The president arrived in Tel Aviv Wednesday. From there, Mr. Obama flew to Jerusalem by helicopter for meetings with Israeli leaders.
During the visit, the president will be discussing Iran's nuclear program and restarting peace talks in the region between Israelis and Palestinians.
At a welcoming ceremony, the president reminded everyone of the importance of the U.S. and Israeli relationship.
"The United States of America stands with the state of Israel because it is in our fundamental national security interest to stand with Israel. It makes us both stronger, it makes us both more prosperous, and it makes the world a better place," said the president, who was warmly greeted by Israeli President Shimon Peres and Prime Minister Benjamin Netanyahu on the tarmac at Tel Aviv's Ben Gurion International Airport.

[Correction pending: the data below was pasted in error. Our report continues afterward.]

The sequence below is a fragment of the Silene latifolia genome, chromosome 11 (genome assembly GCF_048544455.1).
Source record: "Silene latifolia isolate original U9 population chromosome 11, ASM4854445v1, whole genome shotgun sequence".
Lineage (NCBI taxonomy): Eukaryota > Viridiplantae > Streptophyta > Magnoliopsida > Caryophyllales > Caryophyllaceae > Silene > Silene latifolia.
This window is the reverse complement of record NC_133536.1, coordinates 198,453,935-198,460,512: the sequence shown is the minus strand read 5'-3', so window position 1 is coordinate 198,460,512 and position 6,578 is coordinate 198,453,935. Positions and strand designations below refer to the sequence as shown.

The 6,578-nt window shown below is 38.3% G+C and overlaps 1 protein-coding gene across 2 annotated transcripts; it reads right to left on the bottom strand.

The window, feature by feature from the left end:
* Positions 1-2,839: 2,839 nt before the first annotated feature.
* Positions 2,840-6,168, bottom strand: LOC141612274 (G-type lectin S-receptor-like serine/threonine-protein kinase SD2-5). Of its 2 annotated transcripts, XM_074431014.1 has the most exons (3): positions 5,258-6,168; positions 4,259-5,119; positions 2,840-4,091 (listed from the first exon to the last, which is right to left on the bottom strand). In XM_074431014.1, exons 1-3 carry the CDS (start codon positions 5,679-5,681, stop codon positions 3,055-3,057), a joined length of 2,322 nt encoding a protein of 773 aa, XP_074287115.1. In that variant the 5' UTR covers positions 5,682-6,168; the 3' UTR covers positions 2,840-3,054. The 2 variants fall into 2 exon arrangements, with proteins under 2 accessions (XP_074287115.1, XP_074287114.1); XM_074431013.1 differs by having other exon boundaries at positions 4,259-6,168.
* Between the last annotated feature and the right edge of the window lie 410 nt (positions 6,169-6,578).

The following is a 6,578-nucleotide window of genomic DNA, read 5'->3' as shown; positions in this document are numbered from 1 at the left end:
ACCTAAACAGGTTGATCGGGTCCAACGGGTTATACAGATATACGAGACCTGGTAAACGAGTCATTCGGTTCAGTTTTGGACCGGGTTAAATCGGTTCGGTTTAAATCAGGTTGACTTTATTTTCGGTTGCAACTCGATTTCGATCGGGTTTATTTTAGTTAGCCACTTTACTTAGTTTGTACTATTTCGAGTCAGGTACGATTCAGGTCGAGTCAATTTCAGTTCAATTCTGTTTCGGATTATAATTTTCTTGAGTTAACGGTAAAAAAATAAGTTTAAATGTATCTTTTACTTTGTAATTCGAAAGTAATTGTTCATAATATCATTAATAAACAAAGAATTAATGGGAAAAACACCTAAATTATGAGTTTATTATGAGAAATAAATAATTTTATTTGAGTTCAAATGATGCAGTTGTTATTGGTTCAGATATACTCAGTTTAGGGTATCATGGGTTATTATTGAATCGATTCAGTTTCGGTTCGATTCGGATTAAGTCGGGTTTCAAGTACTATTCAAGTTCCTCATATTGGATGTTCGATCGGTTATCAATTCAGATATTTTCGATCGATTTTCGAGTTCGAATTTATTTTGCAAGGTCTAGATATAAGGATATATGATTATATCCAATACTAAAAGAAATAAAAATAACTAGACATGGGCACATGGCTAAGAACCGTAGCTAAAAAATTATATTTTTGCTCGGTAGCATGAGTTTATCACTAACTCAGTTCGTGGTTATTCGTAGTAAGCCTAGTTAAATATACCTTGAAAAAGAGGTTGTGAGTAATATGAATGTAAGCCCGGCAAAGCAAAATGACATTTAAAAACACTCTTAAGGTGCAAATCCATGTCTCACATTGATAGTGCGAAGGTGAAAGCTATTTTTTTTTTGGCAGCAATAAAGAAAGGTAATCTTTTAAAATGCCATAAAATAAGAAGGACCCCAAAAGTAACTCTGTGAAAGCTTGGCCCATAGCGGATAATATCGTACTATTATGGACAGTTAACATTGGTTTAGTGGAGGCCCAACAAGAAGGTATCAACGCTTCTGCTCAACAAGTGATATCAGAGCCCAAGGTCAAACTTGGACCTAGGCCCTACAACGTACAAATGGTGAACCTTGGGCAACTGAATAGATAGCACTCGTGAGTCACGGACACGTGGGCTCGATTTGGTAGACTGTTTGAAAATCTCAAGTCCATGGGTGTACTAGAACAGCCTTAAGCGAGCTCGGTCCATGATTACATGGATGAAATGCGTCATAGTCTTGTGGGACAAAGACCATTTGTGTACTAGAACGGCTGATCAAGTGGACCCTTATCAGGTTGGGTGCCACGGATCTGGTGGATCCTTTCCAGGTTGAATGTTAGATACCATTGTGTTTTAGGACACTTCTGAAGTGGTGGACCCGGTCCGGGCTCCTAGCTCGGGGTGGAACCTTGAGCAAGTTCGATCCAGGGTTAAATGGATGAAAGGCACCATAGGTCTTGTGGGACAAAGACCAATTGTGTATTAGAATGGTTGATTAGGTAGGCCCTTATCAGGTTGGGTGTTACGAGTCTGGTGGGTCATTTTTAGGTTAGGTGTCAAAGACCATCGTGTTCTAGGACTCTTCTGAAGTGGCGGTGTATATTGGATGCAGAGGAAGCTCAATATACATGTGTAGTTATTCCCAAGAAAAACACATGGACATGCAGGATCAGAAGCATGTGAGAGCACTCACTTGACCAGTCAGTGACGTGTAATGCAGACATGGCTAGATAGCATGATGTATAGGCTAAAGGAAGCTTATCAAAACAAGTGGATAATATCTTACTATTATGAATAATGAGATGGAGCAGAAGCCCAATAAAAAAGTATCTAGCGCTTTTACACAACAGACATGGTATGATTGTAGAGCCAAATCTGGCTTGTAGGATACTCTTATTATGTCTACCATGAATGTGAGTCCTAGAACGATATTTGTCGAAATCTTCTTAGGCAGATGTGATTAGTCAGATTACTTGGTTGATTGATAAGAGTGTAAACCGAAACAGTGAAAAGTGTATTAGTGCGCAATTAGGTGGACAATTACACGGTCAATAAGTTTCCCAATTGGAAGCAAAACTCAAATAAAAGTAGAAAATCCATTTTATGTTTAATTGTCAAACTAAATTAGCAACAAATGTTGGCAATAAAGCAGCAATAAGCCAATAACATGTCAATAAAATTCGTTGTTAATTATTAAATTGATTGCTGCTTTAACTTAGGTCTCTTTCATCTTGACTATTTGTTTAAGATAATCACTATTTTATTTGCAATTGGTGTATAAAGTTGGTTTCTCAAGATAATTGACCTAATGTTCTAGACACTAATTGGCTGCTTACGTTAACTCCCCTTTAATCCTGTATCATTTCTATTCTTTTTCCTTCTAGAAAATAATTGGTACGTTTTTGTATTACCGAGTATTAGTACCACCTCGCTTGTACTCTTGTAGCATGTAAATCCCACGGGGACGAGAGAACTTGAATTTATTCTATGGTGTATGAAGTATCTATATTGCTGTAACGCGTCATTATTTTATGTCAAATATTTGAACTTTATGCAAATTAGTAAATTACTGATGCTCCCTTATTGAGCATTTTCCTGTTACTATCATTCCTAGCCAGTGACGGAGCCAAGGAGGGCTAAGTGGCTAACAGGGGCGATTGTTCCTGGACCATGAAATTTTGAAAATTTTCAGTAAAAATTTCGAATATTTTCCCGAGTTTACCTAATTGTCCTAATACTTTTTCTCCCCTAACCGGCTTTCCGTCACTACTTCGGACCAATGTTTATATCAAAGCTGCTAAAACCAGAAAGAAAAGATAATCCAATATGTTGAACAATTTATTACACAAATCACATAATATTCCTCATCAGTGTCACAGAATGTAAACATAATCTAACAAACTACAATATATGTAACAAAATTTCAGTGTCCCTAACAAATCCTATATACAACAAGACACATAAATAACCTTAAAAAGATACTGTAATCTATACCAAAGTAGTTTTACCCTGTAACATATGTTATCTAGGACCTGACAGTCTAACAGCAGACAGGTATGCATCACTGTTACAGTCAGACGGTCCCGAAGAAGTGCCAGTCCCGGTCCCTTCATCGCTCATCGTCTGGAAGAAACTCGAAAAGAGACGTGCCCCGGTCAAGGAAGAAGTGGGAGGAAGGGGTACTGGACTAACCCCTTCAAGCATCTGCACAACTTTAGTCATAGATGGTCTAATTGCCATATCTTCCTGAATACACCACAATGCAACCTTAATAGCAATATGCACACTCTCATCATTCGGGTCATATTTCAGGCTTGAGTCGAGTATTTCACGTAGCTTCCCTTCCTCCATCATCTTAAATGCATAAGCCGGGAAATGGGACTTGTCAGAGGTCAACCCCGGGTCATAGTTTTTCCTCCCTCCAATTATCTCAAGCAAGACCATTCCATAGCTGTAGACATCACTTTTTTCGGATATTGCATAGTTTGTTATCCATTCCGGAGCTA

Seeking to alter a perception among many Israelis that his government has been less supportive of Israel than previous U.S. administrations, Mr. Obama declared the U.S.-Israeli alliance "eternal."
"It is forever," he said to applause as Israeli and U.S. flags.
One other big issue the president will be addressing is the ongoing civil war in neighboring Syria. According to reports, chemical weapons are now being used in that conflict. It is not clear which side used them, but Syria does have a large stockpile of chemical weapons and there are fears that those weapons will not only be used in the fighting there, but could also fall into the hands of terrorists.
However, the U.S. ambassador to Syria said Wednesday that there is no evidence that chemical weapons were used.
Mr. Obama will also be visiting the West Bank and Jordan on his trip.
The Associated Press contributed to this report.